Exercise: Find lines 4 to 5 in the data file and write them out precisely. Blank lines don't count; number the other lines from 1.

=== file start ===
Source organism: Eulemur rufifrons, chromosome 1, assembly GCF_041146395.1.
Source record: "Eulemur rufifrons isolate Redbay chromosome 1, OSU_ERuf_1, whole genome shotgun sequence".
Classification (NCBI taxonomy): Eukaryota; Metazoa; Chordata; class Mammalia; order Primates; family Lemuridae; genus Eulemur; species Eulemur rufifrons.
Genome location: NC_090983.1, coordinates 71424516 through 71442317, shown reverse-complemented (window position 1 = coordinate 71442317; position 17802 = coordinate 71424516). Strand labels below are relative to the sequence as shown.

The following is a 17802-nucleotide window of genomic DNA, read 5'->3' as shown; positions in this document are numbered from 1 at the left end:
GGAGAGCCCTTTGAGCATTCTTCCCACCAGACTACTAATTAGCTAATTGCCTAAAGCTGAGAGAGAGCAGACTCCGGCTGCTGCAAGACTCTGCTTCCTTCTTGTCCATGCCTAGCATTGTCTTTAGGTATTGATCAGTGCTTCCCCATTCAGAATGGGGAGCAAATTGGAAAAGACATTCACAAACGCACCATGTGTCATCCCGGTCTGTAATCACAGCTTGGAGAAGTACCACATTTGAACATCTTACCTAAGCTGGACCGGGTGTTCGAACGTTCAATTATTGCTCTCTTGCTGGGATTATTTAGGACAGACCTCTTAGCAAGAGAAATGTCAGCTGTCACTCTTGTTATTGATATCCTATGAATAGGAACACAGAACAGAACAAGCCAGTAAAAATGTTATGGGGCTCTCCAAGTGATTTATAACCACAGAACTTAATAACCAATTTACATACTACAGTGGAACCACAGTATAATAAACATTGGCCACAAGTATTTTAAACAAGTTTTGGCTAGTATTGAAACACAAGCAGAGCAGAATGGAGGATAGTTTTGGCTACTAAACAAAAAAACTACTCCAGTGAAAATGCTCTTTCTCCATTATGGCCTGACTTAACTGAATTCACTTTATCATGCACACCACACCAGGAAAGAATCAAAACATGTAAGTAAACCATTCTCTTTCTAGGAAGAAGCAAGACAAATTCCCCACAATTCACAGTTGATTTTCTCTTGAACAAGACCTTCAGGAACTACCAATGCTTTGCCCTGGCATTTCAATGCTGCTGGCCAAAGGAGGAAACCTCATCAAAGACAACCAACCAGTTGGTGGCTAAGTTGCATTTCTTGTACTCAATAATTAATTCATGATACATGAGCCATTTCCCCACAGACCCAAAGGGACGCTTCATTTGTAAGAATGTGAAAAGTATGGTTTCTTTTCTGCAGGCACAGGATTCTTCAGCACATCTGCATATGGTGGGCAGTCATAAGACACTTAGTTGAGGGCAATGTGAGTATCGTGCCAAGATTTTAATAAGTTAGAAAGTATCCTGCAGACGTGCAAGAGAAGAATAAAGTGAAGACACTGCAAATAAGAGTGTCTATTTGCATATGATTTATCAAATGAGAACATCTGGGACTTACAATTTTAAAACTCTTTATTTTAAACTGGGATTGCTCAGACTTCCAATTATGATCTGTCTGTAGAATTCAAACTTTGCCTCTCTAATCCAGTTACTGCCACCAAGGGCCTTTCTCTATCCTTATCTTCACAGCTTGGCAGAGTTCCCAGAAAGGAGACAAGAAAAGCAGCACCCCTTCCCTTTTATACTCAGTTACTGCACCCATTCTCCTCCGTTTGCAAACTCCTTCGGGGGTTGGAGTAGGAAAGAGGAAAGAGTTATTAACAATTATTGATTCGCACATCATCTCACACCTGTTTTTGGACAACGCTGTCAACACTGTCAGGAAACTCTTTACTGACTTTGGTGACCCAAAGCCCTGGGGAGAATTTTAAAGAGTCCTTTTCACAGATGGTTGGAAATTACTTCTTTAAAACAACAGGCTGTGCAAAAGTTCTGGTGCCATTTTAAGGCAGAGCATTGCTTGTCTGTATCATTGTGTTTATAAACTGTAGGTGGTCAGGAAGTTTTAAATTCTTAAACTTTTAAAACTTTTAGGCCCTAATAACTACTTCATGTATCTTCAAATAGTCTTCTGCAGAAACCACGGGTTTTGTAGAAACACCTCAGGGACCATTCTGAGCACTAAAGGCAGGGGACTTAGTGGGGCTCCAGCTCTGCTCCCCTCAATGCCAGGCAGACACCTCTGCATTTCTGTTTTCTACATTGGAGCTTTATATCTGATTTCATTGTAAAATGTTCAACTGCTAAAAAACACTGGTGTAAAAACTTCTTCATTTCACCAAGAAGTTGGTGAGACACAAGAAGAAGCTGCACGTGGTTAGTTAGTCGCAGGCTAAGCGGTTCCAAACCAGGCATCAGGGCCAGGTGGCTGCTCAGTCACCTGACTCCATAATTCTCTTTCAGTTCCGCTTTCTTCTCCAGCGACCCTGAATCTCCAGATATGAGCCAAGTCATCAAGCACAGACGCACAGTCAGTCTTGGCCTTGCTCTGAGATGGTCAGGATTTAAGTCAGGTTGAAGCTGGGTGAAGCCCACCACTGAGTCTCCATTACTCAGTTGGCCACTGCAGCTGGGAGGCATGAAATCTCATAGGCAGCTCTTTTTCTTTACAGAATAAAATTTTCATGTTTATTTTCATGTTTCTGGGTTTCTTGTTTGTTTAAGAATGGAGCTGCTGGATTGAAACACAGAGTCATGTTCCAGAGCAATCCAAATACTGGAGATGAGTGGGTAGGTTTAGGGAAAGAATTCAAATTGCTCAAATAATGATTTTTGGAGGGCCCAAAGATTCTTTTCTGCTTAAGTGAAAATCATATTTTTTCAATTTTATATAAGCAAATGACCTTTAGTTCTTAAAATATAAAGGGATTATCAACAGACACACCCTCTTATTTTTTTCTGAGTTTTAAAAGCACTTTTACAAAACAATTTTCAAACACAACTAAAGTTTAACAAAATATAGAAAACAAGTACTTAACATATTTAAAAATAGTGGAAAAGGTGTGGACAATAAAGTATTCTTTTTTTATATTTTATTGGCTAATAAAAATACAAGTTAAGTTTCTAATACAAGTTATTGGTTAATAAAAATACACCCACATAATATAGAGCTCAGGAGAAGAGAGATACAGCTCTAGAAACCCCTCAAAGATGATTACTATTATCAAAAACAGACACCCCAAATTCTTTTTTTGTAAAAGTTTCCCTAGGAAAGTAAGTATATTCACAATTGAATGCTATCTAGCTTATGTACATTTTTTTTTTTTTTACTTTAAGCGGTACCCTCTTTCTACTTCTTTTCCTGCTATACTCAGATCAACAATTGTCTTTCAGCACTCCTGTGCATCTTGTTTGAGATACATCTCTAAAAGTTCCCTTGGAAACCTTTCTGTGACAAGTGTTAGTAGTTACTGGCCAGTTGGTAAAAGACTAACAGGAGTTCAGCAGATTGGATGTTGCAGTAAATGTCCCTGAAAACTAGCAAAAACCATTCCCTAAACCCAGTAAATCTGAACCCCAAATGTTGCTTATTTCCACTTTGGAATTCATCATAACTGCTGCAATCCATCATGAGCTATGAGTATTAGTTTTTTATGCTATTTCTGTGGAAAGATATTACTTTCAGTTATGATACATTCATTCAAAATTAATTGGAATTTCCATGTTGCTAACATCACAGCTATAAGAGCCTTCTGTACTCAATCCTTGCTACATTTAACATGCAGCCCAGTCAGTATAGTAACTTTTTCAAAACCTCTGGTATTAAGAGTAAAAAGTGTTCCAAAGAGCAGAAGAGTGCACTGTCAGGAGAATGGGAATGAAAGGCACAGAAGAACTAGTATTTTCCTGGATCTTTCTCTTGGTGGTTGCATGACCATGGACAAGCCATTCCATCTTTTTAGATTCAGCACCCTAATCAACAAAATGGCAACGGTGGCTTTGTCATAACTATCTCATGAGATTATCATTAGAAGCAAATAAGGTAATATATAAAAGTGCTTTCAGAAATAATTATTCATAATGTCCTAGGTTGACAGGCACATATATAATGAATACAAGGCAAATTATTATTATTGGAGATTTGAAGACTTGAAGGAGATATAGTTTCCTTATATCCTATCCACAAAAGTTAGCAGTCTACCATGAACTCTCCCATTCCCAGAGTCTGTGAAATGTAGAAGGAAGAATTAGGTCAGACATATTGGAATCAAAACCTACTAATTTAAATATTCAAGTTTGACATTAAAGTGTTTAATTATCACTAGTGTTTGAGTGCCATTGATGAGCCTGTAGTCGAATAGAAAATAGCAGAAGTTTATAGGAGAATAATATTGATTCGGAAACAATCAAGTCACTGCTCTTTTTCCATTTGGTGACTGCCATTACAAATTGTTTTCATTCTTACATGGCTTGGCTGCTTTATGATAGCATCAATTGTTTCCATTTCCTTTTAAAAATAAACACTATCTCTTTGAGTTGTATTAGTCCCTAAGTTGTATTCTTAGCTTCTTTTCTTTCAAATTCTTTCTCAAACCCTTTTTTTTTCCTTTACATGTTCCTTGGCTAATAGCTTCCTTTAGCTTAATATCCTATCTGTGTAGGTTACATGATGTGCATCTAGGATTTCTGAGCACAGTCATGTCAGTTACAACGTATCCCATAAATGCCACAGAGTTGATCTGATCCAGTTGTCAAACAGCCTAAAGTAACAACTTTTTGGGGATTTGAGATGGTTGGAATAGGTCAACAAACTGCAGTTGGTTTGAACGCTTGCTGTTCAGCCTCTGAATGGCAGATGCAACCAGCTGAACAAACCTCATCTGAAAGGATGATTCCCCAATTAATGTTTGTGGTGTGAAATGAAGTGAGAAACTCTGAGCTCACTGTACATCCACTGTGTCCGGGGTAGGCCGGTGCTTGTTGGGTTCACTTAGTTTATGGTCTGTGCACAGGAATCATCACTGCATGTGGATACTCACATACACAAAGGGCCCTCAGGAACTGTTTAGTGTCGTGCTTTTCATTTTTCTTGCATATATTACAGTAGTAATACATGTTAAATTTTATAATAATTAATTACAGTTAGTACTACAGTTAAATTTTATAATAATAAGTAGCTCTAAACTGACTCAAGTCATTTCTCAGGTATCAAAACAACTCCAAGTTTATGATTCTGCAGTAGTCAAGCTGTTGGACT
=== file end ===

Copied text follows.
Genome location: NC_090983.1, coordinates 71424516 through 71442317, shown reverse-complemented (window position 1 = coordinate 71442317; position 17802 = coordinate 71424516). Strand labels below are relative to the sequence as shown.

The following is a 17802-nucleotide window of genomic DNA, read 5'->3' as shown; positions in this document are numbered from 1 at the left end: